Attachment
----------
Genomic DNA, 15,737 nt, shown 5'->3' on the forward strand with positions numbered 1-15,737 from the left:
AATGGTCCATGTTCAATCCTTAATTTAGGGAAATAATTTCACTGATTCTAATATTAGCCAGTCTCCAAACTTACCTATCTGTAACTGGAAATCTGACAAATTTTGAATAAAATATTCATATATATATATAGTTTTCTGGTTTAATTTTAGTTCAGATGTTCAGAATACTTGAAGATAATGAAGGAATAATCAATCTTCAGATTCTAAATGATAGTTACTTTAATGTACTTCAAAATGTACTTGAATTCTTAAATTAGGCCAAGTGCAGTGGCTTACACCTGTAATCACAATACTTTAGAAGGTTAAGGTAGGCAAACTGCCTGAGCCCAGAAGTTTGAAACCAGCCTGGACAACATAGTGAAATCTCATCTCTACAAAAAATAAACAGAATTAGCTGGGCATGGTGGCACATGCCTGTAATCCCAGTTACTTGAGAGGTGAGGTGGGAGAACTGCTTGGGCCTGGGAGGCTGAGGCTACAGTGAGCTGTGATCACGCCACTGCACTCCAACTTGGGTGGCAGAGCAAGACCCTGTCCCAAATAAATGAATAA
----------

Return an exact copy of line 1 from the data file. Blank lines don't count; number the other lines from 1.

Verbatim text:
Genomic DNA, 15,737 nt, shown 5'->3' on the forward strand with positions numbered 1-15,737 from the left: